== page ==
What causes business cycles to elongate, or recessions to intensify?
Patrick Crowley () and
Andrew Hughes Hallett ()
Journal of Macroeconomics, 2018, vol. 57, issue C, 338-349
In this paper we use both New Keynesian and Classical monetary models to explain why volatility transfers from high to low frequency cycles occur, causing the business cycle to elongate, and how they could reverse. Our results show that an increase in inflation aversion or a reduction in the commitment to output stabilization would create volatility transfers sufficient to give rise to a great moderation, while a reversal of those commitments would take it away again. In short, the lower frequency cycles become more volatile at the expense of traditional business cycle frequencies, even though there are no reversals in the parameters that govern the economy’s underlying economic behaviour, dynamics or volatility. This implies we should expect less frequent but more severe recessions, with smoother business cycle expansion phases in between. We identify moderate expectations for output or earnings growth to be the key element that under-pins these results.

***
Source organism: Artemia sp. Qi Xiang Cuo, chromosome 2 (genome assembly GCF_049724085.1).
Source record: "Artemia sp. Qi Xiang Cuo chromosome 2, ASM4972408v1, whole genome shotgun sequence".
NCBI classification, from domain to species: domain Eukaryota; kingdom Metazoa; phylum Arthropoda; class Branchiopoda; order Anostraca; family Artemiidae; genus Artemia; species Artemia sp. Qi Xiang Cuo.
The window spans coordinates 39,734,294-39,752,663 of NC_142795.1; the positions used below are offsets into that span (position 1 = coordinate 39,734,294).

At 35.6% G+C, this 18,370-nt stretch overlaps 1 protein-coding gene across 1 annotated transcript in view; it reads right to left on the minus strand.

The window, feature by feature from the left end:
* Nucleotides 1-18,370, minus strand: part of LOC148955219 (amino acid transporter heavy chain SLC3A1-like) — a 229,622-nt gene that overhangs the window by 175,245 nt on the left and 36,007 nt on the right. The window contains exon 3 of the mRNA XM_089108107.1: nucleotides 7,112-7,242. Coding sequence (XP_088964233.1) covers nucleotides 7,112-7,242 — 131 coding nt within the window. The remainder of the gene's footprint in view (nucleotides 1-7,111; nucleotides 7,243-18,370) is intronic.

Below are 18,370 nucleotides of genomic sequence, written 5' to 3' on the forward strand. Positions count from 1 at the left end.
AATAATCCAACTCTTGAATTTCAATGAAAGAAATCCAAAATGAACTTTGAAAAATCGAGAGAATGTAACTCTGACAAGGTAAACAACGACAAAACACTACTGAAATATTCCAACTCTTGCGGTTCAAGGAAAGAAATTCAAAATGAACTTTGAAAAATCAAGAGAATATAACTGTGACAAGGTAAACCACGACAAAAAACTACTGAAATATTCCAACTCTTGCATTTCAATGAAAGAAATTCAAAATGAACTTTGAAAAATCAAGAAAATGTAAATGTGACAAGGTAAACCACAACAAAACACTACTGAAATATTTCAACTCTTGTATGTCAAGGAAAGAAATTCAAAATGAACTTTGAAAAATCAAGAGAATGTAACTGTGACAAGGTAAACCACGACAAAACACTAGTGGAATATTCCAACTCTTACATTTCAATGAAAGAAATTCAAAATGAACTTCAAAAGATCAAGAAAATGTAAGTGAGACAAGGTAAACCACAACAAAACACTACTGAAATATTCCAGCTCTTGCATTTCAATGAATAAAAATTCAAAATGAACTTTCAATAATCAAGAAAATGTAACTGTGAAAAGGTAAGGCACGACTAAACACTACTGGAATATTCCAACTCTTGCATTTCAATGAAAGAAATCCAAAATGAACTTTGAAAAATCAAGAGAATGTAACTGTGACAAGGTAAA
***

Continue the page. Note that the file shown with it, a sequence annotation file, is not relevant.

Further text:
Keywords: New Keynesian model; Business cycles; Growth cycles; Time–frequency decomposition; Wavelet analysis; Empirical mode decomposition (search for similar items in EconPapers)
JEL-codes: C65 E19 E32 (search for similar items in EconPapers)
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Persistent link: https://EconPapers.repec.org/RePEc:eee:jmacro:v:57:y:2018:i:c:p:338-349
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